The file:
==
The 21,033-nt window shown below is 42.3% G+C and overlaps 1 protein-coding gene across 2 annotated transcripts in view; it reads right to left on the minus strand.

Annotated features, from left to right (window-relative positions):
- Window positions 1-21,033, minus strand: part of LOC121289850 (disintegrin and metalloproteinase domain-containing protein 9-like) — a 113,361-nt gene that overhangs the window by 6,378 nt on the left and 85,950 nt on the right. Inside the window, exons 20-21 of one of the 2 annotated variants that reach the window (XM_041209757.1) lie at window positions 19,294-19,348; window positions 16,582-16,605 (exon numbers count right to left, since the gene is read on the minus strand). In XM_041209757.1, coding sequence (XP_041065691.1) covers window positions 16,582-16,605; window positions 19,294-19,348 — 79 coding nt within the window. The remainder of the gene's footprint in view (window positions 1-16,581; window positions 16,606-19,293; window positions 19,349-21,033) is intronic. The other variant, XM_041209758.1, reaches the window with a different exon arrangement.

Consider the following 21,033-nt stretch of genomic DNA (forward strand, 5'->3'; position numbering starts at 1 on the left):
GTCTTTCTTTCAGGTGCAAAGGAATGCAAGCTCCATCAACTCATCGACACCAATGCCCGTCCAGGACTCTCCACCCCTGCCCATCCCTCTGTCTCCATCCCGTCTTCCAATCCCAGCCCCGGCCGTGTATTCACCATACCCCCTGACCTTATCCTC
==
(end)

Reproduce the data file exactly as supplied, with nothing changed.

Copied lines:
The 21,033-nt window shown below is 42.3% G+C and overlaps 1 protein-coding gene across 2 annotated transcripts in view; it reads right to left on the minus strand.

Annotated features, from left to right (window-relative positions):
- Window positions 1-21,033, minus strand: part of LOC121289850 (disintegrin and metalloproteinase domain-containing protein 9-like) — a 113,361-nt gene that overhangs the window by 6,378 nt on the left and 85,950 nt on the right. Inside the window, exons 20-21 of one of the 2 annotated variants that reach the window (XM_041209757.1) lie at window positions 19,294-19,348; window positions 16,582-16,605 (exon numbers count right to left, since the gene is read on the minus strand). In XM_041209757.1, coding sequence (XP_041065691.1) covers window positions 16,582-16,605; window positions 19,294-19,348 — 79 coding nt within the window. The remainder of the gene's footprint in view (window positions 1-16,581; window positions 16,606-19,293; window positions 19,349-21,033) is intronic. The other variant, XM_041209758.1, reaches the window with a different exon arrangement.

Consider the following 21,033-nt stretch of genomic DNA (forward strand, 5'->3'; position numbering starts at 1 on the left):
GTCTTTCTTTCAGGTGCAAAGGAATGCAAGCTCCATCAACTCATCGACACCAATGCCCGTCCAGGACTCTCCACCCCTGCCCATCCCTCTGTCTCCATCCCGTCTTCCAATCCCAGCCCCGGCCGTGTATTCACCATACCCCCTGACCTTATCCTC